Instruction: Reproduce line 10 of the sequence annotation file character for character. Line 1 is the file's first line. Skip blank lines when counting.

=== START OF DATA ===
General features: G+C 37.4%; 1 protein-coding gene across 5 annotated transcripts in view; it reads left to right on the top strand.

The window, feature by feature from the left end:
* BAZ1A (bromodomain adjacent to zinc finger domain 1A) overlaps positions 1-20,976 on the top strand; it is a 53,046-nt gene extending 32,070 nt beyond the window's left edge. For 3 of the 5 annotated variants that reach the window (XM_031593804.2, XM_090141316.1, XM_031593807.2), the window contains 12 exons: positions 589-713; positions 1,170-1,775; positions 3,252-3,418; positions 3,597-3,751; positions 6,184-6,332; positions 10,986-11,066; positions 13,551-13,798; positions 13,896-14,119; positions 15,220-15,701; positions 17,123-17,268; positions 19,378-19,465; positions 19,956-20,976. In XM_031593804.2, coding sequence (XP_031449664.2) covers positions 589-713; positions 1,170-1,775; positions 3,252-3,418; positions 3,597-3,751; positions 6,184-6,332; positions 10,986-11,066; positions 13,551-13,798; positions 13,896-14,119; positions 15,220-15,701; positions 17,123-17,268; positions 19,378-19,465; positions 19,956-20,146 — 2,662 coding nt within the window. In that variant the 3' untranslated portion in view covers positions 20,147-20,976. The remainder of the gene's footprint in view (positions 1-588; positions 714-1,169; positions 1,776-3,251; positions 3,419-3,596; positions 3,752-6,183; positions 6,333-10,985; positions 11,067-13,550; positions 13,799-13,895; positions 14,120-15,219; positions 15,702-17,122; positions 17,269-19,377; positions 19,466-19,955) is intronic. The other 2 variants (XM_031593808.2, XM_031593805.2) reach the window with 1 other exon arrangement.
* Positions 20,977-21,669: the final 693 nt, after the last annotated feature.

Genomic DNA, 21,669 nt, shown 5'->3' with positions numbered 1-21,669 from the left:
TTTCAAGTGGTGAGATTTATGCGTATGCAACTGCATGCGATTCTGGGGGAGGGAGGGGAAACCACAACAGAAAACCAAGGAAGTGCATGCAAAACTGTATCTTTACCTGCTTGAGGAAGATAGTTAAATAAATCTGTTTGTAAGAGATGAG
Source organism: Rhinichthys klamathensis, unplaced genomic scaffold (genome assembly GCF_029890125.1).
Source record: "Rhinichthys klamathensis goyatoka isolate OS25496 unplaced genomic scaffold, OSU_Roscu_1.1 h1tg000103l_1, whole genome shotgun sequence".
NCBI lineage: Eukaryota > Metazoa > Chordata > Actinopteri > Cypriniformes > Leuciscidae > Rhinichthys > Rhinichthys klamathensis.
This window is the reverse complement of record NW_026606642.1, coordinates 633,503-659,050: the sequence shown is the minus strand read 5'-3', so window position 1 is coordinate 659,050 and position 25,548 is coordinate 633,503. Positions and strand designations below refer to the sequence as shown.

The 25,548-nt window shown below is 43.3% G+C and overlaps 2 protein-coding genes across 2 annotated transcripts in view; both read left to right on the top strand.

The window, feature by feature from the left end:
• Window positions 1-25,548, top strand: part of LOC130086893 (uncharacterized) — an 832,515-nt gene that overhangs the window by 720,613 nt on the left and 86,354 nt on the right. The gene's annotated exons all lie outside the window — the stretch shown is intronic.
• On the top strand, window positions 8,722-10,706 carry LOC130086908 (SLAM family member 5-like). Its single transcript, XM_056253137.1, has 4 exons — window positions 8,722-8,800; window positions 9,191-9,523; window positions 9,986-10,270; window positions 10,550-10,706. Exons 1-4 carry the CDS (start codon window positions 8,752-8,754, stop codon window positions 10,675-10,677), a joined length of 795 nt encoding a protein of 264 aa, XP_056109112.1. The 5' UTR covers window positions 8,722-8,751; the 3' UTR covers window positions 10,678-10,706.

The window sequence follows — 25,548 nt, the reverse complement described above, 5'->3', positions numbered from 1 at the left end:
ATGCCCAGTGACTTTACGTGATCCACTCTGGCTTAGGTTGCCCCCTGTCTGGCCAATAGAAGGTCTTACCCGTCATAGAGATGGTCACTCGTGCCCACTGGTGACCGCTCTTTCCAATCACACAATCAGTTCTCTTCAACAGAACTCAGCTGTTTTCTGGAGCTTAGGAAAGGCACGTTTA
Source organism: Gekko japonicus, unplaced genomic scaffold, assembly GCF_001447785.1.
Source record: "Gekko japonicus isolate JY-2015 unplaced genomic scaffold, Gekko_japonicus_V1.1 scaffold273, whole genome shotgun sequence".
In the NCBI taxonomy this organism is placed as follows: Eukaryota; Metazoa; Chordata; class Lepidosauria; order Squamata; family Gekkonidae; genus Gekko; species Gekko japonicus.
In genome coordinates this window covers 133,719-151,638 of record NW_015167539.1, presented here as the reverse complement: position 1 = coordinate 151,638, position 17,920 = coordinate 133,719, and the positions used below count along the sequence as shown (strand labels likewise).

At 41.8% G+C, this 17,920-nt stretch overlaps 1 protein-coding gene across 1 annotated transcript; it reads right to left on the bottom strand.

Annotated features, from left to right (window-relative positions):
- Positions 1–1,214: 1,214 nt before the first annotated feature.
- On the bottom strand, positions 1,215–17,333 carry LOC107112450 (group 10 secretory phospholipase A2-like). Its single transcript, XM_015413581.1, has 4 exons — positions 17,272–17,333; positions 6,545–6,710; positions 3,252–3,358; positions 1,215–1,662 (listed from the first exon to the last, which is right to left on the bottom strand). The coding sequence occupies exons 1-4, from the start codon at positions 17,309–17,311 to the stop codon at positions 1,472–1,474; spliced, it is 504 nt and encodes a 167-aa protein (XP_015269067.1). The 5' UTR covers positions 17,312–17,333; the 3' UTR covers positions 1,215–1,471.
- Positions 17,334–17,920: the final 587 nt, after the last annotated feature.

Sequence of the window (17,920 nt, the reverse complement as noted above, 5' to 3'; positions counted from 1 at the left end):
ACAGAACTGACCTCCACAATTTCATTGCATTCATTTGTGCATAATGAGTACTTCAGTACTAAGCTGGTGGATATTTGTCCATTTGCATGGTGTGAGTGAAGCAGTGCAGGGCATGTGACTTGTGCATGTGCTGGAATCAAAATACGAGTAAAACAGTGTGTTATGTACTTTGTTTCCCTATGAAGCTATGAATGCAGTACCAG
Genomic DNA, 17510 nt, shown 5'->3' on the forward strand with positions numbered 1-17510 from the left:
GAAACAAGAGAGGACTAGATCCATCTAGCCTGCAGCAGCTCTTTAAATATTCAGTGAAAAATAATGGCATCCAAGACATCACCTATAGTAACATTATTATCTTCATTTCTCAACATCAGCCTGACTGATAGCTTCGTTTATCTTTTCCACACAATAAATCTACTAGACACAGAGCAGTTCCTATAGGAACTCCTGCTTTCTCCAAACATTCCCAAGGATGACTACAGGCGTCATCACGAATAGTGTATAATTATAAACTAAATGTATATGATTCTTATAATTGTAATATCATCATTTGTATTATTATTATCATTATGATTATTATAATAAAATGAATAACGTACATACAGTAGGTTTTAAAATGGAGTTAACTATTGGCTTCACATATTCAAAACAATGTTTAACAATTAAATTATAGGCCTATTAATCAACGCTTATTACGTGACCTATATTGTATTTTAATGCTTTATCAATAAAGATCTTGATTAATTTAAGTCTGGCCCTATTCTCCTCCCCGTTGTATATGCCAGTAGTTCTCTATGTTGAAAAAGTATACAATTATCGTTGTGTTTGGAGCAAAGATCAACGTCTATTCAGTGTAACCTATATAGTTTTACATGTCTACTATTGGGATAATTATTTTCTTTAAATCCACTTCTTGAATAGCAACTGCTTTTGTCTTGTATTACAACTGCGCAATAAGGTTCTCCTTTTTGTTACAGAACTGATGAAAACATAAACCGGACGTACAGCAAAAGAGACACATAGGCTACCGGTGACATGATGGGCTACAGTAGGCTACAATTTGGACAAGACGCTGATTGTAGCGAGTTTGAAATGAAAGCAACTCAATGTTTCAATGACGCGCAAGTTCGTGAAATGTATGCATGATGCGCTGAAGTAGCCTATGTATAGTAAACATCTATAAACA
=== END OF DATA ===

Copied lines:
This window is the reverse complement of record NW_026606642.1, coordinates 633,503-659,050: the sequence shown is the minus strand read 5'-3', so window position 1 is coordinate 659,050 and position 25,548 is coordinate 633,503. Positions and strand designations below refer to the sequence as shown.